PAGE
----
Our confidentiality pledge
NHS Practitioner Health Service Confidentiality Policy
Commitment to confidentiality for practitioners using the NHS PHS
Doctors should be assured that the NHS Practitioner Health Service (PHS) is a confidential service and that those being treated in the service can expect the same level of confidentiality as all other patients. This means that the PHS will not disclose information to any third party without the consent of the practitioner, unless required by a legal obligation. Medical practitioners will not be subject to a more or less stringent interpretation of the law than the general population.
This document sets out the commitment of the NHS Practitioner Health Service (PHS) to confidentiality and the necessary limits to confidentiality. More information is provided in the Memoranda of Understanding here with the General Medical Council and the General Dental Council.
The NHS Practitioner Health Service (PHS) is a national, England wide service and PHS treating clinicians and PHS practitioner patients will be located across the country. To enable a centralised patient record and appointment system and coordinating policies and processes agreed confidentiality principles are essential.
The NHS Practitioner Health Service (PHS) will use a cloud based patient record system and a Booking App to securely store all patient information, including appointments, treatment, and consultations.
Security of patient records
All information (paper-based and electronic) about a practitioner will be kept in the PHS secure clinical system and accessed only by PHS staff. All paper records will be scanned into a secure electronic record and the paper version destroyed, except where required by law to retain originals.
Records will not be available through any record sharing arrangements such as the NHS Spine. Copies of electronic records will be held in the Cloud based patient record system.
Information will be shared between PHS staff and preferred providers only through secure systems.
Providing identifying information
Where an individual contacts the service to seek information or advice, this will be provided regardless of whether they provide identifying information about themselves or the practitioner about whom they call.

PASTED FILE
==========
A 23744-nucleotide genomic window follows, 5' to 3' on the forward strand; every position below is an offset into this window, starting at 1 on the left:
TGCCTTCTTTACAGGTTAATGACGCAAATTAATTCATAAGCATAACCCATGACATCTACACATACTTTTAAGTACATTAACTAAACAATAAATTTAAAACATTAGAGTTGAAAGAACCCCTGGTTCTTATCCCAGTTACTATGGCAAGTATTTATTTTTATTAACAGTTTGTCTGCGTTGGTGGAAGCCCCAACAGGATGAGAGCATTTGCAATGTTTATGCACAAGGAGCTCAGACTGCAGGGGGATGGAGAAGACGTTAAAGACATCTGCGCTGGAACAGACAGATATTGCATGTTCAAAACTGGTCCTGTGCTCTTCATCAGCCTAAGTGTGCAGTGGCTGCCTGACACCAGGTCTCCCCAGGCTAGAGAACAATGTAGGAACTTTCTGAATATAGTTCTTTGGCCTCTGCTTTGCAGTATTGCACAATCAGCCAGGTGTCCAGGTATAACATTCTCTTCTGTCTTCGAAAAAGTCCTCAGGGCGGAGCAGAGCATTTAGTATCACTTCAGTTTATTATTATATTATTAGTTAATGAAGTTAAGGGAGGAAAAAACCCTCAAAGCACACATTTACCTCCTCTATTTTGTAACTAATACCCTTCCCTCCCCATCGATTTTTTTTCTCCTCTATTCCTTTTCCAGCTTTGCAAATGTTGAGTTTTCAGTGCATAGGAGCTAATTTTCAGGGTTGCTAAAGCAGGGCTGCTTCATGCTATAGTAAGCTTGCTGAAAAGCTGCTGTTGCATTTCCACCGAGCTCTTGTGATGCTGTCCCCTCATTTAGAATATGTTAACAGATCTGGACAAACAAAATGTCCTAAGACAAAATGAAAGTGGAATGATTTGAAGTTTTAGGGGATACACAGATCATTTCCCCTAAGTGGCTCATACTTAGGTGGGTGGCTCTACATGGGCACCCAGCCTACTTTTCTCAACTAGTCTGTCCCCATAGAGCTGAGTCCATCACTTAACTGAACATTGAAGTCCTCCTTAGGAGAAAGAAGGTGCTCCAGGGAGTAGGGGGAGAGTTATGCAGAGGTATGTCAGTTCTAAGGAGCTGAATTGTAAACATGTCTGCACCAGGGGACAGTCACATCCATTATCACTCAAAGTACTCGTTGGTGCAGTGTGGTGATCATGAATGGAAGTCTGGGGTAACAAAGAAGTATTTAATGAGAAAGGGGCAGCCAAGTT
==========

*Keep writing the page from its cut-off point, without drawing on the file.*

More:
Where a practitioner needs to be seen by PHS for assessment or treatment, identifying information must be provided.
Contact with employers
PHS will seek consent from the practitioner if they wish to make contact with their employer/contracting organisation to gather information or where liaison with local health services is required.
There will be no requirement on the practitioner to disclose to their employer (or a prospective employer) that they have attended the PHS unless they have been referred by the employer. In that case, consent for information to be disclosed will be sought.
Evaluation of PHS and activity reporting
Evaluation of the PHS will be vital to assess the effectiveness of the service and consider how it can be improved. The PHS will be required to provide high level anonymised information about patterns of activity, types of cases seen, onward referral and outcomes. As part of this evaluation, the views of practitioners using the service will be sought. No information that may be attributed to named individuals will be included in any activity reporting or evaluation.
Exceptions to the duty of confidentiality
There are exceptions to the duty of confidentiality that may require the use or disclosure of confidential information. Such exceptions are very rare and should not undermine the trust that the practitioner can place in the service.
Rarely, disclosure in the public interest may be required. This will be in those circumstances where the practitioner’s health raises serious concerns about their own safety or the safety of their patients or the public. This will normally be limited to those cases where they are not complying with assessment, treatment or monitoring, or heeding advice to remain on sick leave.
In these cases PHS will seek consent from the practitioner but where consent cannot be achieved and the public interest is paramount, disclosure may be made without consent. In such a case the practitioner will be informed that disclosure has occurred and the reasons for doing so. Disclosure will be kept to the minimum required for the purpose and passed only on a “need to know” basis.
Other requirements for disclosure
Other circumstances where disclosure may be required include cases where
a) there is a legal requirement to disclose
b) a formal referral has been made to PHS by an employer or contracting organisation, the National Clinical Assessment Service or the regulatory body, or
c) where the regulator requires reports from the PHS about a practitioner’s health.
Again, the practitioner’s consent will be sought and disclosure kept to a minimum to satisfy the requirements.
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